Pope Francis did not disappoint in his speech to Congress. He delivered broad comments about the purpose of politics but also weighed in on specific issues.
One of the central aspects of his speech was a call to treat refugees in a humane and generous way.
"Our world is facing a refugee crisis of a magnitude not seen since the Second World War. Let us remember the Golden Rule: 'Do unto others as you would have them do unto you.'”
He said that rule is also the basis for how we should consider other hotly-debated issues like abortion and defense of the family.
"The Golden Rule also reminds us of our responsibility to protect and defend human life at every stage of its development.”
He also touched on the difficult question of the death penalty. He called for its absolute and complete abolition.
"I am convinced that this way is the best, since every life is sacred.”
Nineteen of the 50 states have already abolished the death penalty. Texas and Florida use it most frequently.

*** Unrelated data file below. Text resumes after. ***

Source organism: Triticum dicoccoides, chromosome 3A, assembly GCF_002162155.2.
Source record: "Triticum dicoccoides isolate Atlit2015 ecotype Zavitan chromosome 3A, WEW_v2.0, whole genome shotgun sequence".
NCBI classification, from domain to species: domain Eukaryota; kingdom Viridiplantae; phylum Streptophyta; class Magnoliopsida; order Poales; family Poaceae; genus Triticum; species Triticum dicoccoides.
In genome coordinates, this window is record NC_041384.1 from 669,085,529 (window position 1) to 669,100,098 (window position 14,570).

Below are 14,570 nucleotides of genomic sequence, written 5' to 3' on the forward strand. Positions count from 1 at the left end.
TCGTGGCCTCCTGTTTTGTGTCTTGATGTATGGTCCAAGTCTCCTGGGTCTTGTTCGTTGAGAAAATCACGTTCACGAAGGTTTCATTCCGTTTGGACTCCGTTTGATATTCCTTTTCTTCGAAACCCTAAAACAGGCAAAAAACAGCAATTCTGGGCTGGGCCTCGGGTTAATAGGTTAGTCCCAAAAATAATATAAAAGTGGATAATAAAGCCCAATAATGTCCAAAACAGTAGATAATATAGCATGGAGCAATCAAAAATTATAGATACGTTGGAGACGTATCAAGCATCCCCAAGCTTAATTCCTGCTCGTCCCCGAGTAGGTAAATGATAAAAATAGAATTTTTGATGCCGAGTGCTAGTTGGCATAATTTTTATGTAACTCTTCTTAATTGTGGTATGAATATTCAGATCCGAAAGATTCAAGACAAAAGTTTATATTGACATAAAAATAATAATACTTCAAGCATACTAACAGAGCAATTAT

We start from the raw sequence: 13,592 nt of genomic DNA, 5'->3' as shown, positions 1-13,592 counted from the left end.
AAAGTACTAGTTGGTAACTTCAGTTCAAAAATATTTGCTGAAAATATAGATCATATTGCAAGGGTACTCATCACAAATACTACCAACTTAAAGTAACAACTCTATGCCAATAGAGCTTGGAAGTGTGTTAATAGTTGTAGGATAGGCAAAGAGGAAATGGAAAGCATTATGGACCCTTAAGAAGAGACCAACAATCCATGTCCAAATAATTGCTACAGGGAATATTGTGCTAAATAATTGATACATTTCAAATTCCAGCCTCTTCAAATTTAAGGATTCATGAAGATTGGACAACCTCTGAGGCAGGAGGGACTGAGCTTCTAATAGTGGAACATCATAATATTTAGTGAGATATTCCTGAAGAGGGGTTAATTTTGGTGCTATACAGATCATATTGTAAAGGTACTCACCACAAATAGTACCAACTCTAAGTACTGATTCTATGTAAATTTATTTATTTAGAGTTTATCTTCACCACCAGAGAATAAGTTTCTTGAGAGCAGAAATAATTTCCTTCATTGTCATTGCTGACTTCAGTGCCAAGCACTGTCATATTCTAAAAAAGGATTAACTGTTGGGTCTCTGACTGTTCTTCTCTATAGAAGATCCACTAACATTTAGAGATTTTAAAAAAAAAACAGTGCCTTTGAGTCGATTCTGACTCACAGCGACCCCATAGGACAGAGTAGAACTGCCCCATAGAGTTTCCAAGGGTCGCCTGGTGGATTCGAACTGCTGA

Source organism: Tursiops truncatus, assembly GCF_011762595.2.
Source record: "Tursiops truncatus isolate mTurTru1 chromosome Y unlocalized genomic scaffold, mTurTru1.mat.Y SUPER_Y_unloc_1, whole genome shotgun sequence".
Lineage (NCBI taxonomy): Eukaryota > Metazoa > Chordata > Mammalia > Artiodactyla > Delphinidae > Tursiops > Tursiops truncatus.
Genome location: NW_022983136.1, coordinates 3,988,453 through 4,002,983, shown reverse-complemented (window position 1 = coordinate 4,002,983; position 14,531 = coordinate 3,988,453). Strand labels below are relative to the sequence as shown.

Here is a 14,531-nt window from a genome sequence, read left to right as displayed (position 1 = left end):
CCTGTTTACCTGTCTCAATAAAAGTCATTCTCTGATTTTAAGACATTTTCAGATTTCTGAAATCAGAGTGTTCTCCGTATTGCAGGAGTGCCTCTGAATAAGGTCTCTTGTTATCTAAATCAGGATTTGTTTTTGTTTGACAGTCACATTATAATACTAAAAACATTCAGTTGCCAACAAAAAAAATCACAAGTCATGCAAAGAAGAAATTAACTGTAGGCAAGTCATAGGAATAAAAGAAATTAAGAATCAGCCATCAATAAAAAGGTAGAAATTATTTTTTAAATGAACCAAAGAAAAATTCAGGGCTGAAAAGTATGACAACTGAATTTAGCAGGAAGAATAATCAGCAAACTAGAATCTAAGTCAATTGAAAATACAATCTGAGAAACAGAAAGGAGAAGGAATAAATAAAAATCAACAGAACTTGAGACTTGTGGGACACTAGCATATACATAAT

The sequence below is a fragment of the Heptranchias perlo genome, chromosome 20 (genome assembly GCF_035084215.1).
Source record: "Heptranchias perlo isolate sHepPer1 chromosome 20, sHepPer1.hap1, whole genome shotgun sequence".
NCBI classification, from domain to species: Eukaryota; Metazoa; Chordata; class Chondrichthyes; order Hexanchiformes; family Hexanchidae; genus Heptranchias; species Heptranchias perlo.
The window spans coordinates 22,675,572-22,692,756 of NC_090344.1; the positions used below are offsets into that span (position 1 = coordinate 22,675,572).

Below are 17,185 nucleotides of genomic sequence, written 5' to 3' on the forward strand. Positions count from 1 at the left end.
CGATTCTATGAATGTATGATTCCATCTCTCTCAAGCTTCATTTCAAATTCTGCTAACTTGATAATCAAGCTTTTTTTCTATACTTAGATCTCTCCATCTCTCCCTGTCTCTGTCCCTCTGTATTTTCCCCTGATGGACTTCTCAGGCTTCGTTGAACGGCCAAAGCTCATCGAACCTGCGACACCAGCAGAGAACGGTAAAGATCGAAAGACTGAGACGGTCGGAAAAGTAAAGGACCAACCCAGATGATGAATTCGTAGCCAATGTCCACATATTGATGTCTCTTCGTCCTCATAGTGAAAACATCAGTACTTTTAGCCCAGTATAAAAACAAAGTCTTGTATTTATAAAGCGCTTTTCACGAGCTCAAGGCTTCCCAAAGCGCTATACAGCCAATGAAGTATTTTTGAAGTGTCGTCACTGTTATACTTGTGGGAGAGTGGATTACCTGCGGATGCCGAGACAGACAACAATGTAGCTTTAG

Arms trafficking was also criticized by the Pope, who described it as being motivated by a desire for material wealth.
"Sadly, the answer, as we all know, is simply for money: money that is drenched in blood, often innocent blood. In the face of this shameful and culpable silence, it is our duty to confront the problem and to stop the arms trade.”
The Pope also denounced religious and ideological fundamentalism. And, of course, he discussed his climate change encyclical and poverty, two key issues for the Pope.
The speech was well-received by both Democrats and Republicans. In fact, the chamber broke into applause than 20 times during the speech.